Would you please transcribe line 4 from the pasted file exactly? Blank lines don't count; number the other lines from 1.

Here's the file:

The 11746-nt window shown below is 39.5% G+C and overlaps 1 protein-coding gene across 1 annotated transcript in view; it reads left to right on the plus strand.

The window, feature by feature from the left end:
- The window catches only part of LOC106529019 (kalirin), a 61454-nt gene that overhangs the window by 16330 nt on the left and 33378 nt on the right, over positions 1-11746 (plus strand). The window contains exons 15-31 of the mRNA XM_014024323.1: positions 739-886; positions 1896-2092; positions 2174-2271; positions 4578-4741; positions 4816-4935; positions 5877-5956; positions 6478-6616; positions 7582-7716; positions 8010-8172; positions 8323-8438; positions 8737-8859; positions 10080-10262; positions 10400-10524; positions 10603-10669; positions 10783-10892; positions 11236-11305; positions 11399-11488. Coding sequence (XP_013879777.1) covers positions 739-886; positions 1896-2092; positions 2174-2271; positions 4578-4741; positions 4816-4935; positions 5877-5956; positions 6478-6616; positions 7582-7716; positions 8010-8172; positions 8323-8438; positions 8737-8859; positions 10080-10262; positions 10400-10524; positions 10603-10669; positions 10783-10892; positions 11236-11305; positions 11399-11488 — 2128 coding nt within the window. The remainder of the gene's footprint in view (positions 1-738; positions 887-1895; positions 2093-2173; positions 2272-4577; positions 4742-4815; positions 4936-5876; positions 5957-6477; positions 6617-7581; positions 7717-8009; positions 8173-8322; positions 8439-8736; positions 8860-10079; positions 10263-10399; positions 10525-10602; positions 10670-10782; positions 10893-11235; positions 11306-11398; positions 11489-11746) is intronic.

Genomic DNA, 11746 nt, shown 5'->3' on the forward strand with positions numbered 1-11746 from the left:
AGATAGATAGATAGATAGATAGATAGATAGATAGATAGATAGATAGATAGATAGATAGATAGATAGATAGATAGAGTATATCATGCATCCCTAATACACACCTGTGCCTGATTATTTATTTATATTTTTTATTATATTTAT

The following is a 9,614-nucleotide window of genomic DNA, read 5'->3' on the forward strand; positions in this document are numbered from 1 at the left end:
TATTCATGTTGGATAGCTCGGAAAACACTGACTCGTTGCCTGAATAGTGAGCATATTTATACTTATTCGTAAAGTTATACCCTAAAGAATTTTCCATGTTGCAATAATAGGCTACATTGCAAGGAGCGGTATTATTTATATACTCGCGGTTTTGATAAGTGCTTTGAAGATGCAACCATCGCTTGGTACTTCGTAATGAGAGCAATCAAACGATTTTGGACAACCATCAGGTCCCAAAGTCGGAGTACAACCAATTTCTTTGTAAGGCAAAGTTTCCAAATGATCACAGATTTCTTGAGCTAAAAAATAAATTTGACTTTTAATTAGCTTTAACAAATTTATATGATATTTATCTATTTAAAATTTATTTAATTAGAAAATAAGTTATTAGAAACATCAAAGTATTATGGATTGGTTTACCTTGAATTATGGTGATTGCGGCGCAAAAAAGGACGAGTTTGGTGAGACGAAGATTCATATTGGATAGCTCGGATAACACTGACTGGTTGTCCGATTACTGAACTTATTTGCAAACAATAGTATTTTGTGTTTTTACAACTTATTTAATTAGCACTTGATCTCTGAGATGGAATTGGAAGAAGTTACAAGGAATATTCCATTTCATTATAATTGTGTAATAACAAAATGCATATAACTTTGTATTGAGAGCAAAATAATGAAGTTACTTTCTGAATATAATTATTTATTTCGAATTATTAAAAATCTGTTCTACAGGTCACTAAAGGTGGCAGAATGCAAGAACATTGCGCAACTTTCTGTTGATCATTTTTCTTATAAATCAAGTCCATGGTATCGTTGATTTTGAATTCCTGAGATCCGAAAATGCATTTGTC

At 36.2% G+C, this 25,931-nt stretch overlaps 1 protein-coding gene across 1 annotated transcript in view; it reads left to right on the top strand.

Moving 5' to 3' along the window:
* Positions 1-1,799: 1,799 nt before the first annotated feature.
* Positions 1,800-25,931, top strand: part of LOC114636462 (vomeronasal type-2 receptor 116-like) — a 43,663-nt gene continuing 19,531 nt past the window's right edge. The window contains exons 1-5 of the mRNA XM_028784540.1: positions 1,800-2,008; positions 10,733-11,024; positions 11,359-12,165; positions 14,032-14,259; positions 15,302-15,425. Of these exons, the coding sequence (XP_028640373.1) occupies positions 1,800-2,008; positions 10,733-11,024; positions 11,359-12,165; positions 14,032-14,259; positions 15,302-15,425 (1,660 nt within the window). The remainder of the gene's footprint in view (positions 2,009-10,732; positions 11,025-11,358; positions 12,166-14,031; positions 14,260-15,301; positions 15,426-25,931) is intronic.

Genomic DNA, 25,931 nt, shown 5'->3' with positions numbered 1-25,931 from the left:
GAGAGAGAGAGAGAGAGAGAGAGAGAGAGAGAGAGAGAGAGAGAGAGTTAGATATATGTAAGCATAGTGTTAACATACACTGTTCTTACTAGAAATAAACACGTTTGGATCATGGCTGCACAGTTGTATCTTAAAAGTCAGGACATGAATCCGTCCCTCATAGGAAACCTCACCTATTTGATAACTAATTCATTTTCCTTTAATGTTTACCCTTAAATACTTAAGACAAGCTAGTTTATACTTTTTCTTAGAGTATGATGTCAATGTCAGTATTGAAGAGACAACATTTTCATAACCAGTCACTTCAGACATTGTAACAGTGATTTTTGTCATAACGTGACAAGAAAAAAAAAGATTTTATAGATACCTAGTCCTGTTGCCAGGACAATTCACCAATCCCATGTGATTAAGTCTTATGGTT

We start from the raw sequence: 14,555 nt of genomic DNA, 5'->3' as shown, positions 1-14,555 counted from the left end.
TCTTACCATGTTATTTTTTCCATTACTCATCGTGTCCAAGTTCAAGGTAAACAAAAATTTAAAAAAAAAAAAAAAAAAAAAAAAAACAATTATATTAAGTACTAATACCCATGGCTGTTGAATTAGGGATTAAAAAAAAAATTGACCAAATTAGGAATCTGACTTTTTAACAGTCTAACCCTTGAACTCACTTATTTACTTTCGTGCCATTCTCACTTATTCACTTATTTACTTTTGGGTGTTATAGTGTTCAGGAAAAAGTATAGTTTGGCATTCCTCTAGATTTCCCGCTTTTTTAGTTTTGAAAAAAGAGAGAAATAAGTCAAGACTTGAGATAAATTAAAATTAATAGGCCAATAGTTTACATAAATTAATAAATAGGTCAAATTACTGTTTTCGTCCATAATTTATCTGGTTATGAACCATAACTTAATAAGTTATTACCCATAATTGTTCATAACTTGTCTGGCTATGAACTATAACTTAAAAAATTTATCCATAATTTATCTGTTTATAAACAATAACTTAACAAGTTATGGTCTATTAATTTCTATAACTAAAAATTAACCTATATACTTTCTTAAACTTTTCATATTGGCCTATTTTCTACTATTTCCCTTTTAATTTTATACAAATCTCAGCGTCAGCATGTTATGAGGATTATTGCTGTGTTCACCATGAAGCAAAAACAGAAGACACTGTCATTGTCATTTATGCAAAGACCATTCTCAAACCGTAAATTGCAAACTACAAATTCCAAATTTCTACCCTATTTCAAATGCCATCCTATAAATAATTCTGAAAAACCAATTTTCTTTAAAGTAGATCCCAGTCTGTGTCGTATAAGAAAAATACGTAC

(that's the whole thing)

Genomic DNA, 11746 nt, shown 5'->3' on the forward strand with positions numbered 1-11746 from the left: